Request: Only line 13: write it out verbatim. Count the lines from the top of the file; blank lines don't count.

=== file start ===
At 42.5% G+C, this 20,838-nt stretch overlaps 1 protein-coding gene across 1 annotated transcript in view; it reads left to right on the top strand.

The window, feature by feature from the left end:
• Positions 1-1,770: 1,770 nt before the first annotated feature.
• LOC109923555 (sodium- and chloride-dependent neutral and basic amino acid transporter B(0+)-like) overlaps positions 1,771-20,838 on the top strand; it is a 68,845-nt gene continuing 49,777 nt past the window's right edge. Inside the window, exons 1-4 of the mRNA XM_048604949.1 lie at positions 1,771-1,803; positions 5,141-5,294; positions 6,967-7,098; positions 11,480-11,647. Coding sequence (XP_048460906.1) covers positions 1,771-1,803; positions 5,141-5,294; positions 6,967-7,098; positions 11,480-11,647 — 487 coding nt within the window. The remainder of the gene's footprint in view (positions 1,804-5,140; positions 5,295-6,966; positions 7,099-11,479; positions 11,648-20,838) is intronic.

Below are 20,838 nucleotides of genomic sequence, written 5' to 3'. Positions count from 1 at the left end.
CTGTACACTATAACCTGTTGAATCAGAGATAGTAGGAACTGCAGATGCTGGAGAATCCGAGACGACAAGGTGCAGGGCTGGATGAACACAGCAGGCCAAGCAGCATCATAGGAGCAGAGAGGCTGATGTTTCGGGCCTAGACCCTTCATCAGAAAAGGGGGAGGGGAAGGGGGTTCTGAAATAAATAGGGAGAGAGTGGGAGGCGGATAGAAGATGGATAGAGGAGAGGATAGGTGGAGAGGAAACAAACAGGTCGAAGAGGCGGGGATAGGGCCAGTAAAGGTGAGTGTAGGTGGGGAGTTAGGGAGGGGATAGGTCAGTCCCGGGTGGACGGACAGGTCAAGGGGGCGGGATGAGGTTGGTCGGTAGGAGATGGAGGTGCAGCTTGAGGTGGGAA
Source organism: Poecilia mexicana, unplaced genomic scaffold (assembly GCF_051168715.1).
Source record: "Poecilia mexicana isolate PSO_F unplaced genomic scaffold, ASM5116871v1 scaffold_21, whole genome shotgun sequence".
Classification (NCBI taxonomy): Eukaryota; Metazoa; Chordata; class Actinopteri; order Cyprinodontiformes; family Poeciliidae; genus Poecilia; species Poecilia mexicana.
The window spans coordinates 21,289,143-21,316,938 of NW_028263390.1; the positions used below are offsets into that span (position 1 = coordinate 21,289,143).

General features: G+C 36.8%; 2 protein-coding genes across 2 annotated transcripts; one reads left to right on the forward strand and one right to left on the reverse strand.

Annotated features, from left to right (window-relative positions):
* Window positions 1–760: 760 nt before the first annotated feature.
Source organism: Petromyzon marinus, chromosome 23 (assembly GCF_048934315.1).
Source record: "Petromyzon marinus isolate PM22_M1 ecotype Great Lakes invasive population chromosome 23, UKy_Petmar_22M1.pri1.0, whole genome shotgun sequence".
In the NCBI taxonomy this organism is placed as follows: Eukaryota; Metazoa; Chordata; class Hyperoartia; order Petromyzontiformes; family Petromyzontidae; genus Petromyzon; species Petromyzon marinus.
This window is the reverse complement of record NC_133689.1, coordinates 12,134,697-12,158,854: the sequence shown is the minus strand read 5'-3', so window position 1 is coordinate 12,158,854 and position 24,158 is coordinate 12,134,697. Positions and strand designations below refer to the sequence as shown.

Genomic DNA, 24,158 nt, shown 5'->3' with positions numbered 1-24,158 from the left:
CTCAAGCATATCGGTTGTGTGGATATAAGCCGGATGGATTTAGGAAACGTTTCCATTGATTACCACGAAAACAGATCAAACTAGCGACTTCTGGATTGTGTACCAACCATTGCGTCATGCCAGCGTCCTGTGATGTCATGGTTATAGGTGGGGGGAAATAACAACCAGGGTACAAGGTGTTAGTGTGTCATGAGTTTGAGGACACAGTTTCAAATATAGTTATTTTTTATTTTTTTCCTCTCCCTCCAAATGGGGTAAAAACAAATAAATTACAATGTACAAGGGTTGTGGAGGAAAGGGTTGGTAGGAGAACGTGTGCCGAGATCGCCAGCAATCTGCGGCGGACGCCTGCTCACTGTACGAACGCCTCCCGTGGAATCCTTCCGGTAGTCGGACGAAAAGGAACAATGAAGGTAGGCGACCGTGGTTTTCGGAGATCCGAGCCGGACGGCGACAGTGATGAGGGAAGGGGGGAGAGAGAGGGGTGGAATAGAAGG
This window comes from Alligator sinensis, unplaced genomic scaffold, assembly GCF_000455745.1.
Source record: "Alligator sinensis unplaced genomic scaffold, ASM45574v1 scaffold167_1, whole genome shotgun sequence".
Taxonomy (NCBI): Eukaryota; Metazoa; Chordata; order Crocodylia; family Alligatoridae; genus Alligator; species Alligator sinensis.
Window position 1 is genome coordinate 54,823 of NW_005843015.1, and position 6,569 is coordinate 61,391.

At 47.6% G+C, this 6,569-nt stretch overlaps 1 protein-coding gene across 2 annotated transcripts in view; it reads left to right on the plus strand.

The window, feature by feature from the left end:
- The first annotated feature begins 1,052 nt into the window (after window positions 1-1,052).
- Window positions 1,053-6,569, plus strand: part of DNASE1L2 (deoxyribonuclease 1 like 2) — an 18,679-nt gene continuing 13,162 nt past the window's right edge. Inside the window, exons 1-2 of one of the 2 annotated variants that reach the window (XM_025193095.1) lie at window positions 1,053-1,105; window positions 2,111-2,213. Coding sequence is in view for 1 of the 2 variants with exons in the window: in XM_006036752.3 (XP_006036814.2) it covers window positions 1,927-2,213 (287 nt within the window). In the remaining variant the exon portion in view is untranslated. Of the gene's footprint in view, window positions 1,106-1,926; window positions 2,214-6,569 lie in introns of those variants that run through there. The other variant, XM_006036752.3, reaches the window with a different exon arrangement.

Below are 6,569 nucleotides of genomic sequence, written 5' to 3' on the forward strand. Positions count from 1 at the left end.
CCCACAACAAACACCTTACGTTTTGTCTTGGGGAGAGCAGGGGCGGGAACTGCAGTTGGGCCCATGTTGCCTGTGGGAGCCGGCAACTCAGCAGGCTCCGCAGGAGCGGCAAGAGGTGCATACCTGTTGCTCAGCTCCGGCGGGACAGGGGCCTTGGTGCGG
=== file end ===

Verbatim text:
* Window positions 1–760: 760 nt before the first annotated feature.